Last week Whitehaven Coal’s Vickery Mine extension took another critical step towards approval. That’s good news. If finally approved, we can expect Whitehaven will be extracting 10 million tonnes or thermal and semi-soft coking coal for the next thirty years. It’s a clear sign international demand for our quality coal will remain strong for decades to come.
Like all industries in this COVID-19 environment, the coal sector is not without its challenges. But record high prices and strong demand puts pay to the views of those who continue to predict coal’s imminent death. That’s more good news for the Hunter region and its workforce.
It’s been a slow burn – excuse the pun – but many of the naysayers are coming to realise that the fossil fuel industry remains crucial to the living standards of people in developed and developing countries alike. Indeed, in this 21st Century, we rely on fossil fuels for 80 per cent of our energy needs. I wonder how many of the anti-fossil fuels campaigners understand that. Not many I suspect. Or is it worse: they know it but choose to ignore it!
Activists surely understand too, that nowhere in the world is there an electricity system which is capable of running on renewable energy alone. Not yet anyway. The day will come for sure, but it’s a long, long way off.
The sad thing is Australia could reduce its emissions from electricity generation more rapidly if we embraced nuclear power but for most, the politics is too hard to even have the conversation. We continue to ship our uranium to others for electricity generation but refuse to even consider using it here. It’s too hard know whether to describe that as confused, weird or hypocritical, but any of the above will suffice. But we can’t blame the politicians only, I’ll bet London to a brick that no matter where a safe Generation 4 generator were proposed in Australia, it would meet with strong local opposition.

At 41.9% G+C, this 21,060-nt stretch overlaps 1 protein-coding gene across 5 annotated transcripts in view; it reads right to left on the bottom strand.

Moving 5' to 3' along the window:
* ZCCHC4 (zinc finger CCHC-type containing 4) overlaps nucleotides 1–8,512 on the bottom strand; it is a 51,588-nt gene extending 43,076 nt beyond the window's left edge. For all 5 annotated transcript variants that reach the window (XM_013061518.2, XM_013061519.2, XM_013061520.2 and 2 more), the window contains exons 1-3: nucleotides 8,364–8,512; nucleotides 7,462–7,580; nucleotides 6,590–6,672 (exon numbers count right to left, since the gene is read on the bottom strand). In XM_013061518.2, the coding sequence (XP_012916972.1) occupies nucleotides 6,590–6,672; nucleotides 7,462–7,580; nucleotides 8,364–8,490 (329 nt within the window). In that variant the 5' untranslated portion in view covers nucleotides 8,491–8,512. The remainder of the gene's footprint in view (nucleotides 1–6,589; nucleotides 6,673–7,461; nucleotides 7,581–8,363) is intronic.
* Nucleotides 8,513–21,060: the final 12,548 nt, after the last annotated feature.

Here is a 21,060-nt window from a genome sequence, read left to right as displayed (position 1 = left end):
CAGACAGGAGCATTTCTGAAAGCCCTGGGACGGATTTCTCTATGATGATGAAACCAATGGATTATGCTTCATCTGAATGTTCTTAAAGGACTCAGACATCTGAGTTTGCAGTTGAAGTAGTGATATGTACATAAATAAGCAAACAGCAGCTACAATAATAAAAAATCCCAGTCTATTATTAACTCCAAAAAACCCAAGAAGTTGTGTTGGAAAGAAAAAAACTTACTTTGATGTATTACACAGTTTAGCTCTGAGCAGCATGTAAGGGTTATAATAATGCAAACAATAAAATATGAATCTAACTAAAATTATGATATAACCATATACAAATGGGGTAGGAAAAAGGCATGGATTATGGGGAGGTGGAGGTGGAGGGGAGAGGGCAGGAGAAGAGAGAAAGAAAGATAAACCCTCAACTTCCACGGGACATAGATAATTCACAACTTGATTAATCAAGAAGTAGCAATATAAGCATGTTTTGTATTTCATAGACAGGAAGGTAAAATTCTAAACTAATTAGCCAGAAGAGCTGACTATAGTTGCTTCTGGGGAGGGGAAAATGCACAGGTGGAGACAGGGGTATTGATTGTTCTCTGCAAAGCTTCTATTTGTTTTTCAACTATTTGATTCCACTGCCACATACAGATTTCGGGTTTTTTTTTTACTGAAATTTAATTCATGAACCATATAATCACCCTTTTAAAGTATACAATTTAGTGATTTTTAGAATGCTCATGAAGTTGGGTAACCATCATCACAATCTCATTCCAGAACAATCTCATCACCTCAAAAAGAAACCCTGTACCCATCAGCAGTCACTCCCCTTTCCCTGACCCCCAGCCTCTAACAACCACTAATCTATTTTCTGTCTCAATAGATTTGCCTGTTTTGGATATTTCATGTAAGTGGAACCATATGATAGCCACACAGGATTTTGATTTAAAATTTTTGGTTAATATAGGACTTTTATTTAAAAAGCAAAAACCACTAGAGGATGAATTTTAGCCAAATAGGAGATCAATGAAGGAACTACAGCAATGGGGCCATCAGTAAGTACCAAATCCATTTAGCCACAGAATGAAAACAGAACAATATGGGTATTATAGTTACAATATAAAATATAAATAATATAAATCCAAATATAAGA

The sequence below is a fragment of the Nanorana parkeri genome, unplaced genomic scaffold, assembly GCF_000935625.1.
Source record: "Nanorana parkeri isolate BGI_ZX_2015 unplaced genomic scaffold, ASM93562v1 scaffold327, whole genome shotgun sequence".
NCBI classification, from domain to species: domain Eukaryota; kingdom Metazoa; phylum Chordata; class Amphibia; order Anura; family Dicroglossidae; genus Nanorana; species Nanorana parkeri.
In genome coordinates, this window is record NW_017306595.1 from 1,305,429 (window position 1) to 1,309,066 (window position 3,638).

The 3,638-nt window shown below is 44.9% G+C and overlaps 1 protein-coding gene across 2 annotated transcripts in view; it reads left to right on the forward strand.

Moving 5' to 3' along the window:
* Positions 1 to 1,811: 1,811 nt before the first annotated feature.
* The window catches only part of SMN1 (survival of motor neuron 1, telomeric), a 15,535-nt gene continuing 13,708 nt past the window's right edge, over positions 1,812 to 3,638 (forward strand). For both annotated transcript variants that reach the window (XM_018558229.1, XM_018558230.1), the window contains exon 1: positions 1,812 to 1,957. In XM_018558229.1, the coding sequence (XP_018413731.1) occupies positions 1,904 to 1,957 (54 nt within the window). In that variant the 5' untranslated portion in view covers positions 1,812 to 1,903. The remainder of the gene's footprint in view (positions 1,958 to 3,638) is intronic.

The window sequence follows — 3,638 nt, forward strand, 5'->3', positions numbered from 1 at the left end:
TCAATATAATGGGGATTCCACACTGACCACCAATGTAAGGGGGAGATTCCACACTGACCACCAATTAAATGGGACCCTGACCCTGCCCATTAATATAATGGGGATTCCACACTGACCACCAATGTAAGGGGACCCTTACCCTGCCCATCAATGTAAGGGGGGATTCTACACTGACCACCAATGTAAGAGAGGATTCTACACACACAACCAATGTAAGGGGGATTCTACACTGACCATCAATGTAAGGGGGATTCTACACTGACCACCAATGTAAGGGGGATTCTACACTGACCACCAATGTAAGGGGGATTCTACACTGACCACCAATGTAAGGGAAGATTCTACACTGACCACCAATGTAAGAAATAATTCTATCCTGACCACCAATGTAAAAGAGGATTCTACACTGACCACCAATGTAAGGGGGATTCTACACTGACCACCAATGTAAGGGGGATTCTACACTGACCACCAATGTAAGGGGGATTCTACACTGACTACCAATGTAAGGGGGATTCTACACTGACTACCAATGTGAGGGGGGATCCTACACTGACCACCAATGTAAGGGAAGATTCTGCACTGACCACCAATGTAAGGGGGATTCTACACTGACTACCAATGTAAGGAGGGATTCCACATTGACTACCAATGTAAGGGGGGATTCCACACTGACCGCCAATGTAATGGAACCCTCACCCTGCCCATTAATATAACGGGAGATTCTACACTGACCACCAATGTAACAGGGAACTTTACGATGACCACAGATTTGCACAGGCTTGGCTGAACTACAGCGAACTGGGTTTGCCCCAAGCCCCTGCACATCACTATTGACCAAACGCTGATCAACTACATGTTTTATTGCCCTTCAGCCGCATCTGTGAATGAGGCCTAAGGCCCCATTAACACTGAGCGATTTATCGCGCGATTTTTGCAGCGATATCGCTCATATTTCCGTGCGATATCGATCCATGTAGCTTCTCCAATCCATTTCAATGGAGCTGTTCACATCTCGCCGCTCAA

So, thank goodness we have coal and gas to keep our electricity grid in balance and reliable. Thank goodness we have coal and gas to keep downward pressure on power prices. Without them the price would hit unaffordable peaks when renewable energy is not available.
The stakes are higher for developing countries. Highly populated developing nations like China and India need all the coal, gas, nuclear, wind, solar and hydro power they can muster. For them, it’s not one or the other. Without all of those sources of electricity, they cannot continue to lift millions of people out of poverty. They also need our metallurgical coal to build their new cities, rail lines, roads, wind generators, electricity transmission lines and more.
So, it’s a good thing some common sense seems to be creeping back into the public debate. It’s good news for our local economy and local jobs, good news for our national economy, and good news for those in the Indo-Pacific region who have not yet enjoyed the benefits of modernisation that we’ve been blessed to enjoy.
It’s a good thing for carbon output too, because every tonne of relatively efficient Australian coal burned displaces a tonne of less efficient coal. That means more energy for less carbon output. That’s good news for the world!
Hon Joel Fitzgibbon MP
Federal Member for Hunter